John Goldblatt (1930–2009)
Born in Manchester, John Goldblatt (1930-2009) emigrated to South Africa in 1955. By 1956 he had started to develop his photography, working on the streets of Johannesburg and visiting townships – the latter of which was illegal. Goldblatt opposed apartheid and was sensitive to its painful inequalities, using his time off from a corporate job as a copywriter to produce human interest stories. His trips to photograph marginalised people living under the regime required considerable courage. He photographed everything from charitable outposts feeding impoverished children to political demonstrations and dancing on the streets.
South Africa produced many gifted photographers in the same period, many of whom were working in response to apartheid, including Peter Magubane, Alf Kumalo, Bob Gosani and David Goldblatt (coincidently, both Goldblatts were born in 1930). Between 1958 and 1961 John Goldblatt had his work published in the Rand Daily Mail, the Golden City Post and Drum magazine – the latter of which brilliantly formulated an issue-based photographic approach that became synonymous with political struggle.
On his return to the UK, Goldblatt worked as a freelance photographer for the Sunday Times Magazine, the Jewish Chronicle, The Guardian, The Observer and as a photographer and picture editor for Greenpeace (1988–92). He also interviewed prominent African writers and was a writer himself.
Goldblatt’s photo-essay ‘The Undressing Room’ (1968) for the influential Creative Camera magazine was developed speculatively and taken over four consecutive evenings at a Soho strip club. He was welcomed by the performers and management and in a short space of time produced a set of incisive and tender images that seem to reflect on race and the impact the performers’ job had on their family and their private life – all garnered within the very tight space of the dressing room. Goldblatt had a natural flair for choosing the right moment and spotting thought-provoking details.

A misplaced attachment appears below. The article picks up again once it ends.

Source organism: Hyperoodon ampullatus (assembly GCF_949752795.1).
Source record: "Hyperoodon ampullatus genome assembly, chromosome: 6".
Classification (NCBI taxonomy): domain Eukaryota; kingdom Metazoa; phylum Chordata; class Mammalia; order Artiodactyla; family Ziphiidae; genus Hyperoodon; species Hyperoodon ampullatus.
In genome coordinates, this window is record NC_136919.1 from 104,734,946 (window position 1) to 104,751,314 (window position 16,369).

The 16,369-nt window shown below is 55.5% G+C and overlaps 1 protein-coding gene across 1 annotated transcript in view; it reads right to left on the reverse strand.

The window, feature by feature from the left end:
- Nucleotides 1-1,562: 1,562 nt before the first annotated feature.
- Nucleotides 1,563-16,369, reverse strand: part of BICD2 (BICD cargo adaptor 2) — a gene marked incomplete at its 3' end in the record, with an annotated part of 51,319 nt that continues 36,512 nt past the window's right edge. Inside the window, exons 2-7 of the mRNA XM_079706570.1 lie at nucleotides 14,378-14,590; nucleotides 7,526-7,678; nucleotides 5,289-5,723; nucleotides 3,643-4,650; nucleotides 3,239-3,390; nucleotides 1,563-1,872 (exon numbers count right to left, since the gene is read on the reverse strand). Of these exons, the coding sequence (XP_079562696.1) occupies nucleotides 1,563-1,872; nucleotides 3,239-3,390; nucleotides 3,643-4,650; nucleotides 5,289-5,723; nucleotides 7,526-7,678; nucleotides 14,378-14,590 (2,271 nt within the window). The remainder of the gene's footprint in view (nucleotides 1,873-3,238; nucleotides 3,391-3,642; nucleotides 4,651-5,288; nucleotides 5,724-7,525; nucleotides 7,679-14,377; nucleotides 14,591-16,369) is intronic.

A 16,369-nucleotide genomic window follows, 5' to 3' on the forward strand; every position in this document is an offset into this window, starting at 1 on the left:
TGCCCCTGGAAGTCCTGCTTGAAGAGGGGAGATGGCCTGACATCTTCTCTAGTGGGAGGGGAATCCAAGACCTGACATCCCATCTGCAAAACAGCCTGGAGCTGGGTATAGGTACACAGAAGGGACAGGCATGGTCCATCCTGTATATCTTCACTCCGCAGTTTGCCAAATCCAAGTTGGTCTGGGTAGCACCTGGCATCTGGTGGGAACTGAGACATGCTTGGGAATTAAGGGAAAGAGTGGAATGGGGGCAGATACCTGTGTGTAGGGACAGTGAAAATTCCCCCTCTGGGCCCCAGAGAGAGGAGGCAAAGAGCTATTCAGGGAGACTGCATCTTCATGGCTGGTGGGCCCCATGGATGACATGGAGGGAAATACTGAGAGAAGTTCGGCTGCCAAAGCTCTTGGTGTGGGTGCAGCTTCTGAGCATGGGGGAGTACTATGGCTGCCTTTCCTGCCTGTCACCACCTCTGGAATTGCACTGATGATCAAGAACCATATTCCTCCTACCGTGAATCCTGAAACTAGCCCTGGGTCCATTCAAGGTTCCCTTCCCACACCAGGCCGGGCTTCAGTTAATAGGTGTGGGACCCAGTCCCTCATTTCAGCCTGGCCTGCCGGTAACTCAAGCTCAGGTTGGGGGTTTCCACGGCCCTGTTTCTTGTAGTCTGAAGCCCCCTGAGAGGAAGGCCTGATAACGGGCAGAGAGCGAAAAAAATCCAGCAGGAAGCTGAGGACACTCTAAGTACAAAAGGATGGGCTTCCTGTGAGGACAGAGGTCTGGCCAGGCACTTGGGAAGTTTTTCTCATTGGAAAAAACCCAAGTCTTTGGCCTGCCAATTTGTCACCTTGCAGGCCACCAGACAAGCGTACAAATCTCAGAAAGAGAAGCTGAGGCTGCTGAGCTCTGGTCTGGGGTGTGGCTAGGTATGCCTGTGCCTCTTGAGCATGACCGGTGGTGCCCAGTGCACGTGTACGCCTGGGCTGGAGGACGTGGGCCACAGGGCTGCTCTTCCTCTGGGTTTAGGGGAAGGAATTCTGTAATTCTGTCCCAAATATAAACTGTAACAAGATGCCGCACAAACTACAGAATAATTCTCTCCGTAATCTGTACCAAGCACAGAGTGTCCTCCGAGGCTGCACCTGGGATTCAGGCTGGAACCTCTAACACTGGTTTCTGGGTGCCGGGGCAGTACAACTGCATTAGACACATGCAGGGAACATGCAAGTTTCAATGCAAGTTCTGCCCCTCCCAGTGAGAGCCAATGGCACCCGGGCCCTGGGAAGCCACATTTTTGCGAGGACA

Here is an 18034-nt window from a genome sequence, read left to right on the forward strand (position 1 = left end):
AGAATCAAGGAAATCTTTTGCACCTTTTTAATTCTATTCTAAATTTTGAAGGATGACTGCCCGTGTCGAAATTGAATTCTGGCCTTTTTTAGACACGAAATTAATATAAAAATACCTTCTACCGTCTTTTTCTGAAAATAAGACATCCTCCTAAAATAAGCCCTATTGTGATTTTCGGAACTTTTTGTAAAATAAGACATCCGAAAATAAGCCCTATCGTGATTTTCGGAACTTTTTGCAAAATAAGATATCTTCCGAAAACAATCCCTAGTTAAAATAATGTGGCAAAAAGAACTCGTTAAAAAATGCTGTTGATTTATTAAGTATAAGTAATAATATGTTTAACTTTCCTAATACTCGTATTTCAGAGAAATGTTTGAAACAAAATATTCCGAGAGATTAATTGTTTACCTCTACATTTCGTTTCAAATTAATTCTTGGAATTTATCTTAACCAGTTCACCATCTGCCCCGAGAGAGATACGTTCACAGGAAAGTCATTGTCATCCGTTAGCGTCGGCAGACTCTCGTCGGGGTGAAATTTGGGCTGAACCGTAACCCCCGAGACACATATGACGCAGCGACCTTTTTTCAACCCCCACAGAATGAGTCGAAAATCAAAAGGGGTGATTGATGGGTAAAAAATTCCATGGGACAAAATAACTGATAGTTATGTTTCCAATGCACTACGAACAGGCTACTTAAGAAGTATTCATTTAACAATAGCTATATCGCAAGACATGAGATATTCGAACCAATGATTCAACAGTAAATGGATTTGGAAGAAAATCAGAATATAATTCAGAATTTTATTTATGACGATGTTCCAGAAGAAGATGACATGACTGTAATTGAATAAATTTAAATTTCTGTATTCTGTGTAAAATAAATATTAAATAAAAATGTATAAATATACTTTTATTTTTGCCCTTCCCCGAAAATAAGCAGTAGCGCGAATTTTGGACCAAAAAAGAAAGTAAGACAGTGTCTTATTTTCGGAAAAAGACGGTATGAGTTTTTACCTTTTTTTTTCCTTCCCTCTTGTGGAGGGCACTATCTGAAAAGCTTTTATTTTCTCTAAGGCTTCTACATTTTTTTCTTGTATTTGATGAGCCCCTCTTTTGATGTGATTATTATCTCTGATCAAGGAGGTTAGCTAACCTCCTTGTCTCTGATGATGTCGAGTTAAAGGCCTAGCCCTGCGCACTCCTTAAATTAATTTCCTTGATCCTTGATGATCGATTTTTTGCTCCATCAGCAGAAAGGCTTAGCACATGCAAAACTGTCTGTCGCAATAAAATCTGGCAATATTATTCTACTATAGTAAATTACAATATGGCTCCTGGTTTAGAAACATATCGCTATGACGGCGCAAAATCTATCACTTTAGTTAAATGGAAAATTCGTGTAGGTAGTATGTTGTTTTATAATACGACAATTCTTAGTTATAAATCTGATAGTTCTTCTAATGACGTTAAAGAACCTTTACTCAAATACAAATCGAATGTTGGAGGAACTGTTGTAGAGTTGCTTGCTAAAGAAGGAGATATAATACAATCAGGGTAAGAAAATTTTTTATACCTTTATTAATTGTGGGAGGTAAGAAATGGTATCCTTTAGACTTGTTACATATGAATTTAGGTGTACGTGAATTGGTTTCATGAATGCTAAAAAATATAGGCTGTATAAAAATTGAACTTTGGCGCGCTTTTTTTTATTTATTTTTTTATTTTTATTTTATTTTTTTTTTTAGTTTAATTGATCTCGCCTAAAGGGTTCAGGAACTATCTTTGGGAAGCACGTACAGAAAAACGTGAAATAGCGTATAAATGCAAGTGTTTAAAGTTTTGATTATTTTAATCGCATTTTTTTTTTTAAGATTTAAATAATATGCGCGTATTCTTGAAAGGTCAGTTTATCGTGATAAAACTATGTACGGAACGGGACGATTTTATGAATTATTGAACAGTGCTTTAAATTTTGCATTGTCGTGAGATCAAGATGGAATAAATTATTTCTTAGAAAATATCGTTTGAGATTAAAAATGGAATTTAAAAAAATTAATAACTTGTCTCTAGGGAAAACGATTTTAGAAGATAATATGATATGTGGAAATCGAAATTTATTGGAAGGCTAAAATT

The only trouble he faced while creating the work was one encounter with a bouncer: ‘In taking a day shot of the more photogenic exterior of another club [Naked City, Dean Street], through my viewfinder, I saw this “gorilla” come out of the club towards me. I shot him, then he swiped at me. Pow! Glasses broken in the gutter. Head full of noises and bright flashes.’
The set of images did not sell well but was featured in Creative Camera in October 1968 between work by the great John Heartfield and Tony Ray-Jones.
Text by Julian Rodriguez and Karen McQuaid